Changing perspectives on pearly mussels, North America's most imperiled animals

David L. Strayer, John A. Downing, Wendell R. Haag, Timothy L. King, James B. Layzer, Teresa J. Newton, S. Jerrine Nichols

Research output: Contribution to journalReview articlepeer-review

480 Scopus citations


Pearly mussels (Unionacea) are widespread, abundant, and important in freshwater ecosystems around the world. Catastrophic declines in pearly mussel populations in North America and other parts of the world have led to a flurry of research on mussel biology, ecology, and conservation. Recent research on mussel feeding, life history, spatial patterning, and declines has augmented, modified, or overturned long-held ideas about the ecology of these animals. Pearly mussel research has begun to benefit from and contribute to current ideas about suspension feeding, life-history theory, metapopulations, flow refuges, spatial patterning and its effects, and management of endangered species. At the same time, significant gaps in understanding and apparent paradoxes in pearly mussel ecology have been exposed. To conserve remaining mussel populations, scientists and managers must simultaneously and aggressively pursue both rigorous research and conservation actions.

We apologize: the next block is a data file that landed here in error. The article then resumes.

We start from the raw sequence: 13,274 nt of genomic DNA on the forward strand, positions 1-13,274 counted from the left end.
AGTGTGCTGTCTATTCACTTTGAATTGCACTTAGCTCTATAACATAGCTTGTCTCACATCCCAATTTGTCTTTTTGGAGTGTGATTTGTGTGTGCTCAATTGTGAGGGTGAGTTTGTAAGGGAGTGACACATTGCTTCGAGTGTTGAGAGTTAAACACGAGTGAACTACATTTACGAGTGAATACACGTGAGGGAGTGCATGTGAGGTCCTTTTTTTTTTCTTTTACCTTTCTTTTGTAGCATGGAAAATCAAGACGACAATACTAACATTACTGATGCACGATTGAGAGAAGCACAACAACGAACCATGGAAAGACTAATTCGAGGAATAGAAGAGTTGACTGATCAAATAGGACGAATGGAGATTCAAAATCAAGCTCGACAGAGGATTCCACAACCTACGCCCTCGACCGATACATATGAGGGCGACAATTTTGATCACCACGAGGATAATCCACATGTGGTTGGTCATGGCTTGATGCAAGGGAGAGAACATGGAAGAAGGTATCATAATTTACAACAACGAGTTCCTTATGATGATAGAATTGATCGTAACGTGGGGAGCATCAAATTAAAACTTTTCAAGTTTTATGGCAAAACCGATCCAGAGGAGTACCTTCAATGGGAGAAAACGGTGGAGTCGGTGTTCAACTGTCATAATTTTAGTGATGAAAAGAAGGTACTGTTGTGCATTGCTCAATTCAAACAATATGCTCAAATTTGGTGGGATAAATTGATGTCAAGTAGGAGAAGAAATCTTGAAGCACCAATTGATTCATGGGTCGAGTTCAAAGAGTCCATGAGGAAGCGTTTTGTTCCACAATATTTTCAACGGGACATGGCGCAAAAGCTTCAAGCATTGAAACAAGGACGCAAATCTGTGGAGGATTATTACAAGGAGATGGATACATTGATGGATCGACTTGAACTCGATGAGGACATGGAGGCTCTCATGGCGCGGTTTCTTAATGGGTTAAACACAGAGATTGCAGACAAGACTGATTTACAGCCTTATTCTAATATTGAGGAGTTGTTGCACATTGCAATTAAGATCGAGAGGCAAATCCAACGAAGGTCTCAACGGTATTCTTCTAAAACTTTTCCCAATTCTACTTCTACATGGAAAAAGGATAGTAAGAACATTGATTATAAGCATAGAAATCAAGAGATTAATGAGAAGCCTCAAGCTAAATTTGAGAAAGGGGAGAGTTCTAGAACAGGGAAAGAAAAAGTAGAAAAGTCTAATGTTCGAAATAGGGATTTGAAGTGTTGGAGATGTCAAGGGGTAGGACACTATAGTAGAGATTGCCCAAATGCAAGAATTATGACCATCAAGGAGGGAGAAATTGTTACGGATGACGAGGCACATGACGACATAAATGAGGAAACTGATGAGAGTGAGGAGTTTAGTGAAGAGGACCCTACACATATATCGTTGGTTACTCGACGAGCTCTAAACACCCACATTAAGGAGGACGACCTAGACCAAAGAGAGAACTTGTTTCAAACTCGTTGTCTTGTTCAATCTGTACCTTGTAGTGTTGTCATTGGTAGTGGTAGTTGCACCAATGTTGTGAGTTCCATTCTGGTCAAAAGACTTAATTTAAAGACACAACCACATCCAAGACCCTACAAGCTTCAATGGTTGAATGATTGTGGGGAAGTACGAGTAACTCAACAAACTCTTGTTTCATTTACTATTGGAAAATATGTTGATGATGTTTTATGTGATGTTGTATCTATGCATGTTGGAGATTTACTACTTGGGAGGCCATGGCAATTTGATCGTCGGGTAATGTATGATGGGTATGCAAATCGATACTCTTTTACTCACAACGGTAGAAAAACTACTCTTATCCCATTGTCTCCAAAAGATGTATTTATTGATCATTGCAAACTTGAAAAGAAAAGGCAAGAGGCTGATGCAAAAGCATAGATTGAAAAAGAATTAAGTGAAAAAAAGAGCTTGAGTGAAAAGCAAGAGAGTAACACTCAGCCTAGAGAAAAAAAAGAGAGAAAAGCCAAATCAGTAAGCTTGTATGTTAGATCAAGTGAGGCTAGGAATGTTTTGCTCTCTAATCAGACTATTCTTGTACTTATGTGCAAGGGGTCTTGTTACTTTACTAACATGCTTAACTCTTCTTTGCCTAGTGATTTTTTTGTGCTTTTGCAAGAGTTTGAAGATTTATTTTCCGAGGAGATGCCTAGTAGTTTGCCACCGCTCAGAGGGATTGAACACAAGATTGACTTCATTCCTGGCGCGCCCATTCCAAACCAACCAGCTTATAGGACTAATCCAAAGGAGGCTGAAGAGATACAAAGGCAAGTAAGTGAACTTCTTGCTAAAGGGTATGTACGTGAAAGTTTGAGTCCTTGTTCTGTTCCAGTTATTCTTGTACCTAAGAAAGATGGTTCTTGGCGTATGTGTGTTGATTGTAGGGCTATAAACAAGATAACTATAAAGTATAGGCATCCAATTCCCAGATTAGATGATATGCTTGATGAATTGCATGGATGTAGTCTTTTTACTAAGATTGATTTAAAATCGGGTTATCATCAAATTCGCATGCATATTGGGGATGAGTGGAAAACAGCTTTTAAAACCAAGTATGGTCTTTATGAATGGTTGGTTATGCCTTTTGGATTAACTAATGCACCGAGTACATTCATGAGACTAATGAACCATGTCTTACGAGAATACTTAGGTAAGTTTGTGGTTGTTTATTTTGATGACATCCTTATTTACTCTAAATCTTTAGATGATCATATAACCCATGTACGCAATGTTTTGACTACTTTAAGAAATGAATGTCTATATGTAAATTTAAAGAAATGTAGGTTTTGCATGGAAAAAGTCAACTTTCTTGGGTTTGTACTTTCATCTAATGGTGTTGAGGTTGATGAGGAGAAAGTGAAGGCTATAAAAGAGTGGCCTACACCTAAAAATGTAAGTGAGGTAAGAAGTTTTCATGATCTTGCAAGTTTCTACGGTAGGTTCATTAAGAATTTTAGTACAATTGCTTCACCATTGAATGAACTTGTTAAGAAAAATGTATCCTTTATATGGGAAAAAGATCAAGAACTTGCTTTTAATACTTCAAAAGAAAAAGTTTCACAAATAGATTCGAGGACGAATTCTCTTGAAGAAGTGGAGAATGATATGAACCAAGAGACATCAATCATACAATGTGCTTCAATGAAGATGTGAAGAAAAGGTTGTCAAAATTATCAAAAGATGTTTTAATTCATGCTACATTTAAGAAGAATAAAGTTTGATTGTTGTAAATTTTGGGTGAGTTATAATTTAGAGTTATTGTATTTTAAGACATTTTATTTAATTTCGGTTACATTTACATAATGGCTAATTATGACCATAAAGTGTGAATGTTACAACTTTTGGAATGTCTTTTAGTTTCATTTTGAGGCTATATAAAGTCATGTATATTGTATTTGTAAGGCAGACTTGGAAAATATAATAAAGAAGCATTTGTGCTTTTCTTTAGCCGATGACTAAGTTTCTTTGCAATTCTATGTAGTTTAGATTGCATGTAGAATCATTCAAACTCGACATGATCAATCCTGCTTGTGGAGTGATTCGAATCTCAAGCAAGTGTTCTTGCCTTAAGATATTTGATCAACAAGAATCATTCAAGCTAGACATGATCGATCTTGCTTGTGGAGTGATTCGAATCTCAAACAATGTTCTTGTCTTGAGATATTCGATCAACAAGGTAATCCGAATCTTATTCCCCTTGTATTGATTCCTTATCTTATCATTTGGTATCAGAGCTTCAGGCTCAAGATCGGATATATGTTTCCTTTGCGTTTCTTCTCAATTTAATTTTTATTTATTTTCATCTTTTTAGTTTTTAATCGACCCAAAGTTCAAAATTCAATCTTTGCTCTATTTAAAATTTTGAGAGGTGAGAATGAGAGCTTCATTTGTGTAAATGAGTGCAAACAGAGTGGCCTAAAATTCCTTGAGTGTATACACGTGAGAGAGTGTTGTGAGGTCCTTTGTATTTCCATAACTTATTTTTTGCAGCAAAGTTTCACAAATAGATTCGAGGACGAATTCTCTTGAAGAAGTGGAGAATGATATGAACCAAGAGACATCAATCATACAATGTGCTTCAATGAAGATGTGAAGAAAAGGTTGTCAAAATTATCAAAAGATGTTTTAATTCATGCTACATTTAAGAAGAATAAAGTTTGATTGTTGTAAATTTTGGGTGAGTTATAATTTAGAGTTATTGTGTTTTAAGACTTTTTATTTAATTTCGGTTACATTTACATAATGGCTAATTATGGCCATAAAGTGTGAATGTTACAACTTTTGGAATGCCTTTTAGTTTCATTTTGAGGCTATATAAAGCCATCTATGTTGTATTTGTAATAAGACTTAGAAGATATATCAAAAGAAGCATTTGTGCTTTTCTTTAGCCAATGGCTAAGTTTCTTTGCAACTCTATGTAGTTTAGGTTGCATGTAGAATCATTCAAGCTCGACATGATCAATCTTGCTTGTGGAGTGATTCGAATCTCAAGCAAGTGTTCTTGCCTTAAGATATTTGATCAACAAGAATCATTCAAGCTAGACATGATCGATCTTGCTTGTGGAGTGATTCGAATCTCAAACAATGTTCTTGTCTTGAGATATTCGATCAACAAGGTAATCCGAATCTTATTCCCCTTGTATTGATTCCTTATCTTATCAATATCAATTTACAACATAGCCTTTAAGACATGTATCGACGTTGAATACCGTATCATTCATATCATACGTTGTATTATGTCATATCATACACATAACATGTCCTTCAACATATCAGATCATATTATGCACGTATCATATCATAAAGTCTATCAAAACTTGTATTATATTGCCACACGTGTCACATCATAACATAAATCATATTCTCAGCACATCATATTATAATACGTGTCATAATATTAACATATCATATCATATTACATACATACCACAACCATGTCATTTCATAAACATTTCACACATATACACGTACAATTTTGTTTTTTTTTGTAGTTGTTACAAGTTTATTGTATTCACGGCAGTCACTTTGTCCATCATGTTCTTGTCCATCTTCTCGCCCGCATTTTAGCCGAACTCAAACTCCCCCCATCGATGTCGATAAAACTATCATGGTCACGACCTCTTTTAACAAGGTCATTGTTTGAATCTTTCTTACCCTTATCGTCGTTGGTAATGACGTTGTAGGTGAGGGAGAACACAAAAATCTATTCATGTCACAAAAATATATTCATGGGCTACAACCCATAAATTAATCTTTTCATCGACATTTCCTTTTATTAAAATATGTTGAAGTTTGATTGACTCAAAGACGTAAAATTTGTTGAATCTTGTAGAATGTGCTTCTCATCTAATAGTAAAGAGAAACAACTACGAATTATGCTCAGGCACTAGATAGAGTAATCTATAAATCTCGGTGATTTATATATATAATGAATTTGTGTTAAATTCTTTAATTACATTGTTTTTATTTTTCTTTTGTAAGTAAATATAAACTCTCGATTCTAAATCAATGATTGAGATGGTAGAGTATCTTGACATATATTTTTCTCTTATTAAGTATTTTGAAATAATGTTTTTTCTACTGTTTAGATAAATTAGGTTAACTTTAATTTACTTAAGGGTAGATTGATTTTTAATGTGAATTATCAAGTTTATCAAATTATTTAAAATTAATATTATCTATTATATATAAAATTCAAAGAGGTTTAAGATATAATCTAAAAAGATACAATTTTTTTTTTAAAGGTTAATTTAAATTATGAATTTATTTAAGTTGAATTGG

Original languageEnglish (US)
Pages (from-to)429-439
Number of pages11
Issue number5
StatePublished - May 2004

All Science Journal Classification (ASJC) codes

  • Agricultural and Biological Sciences(all)


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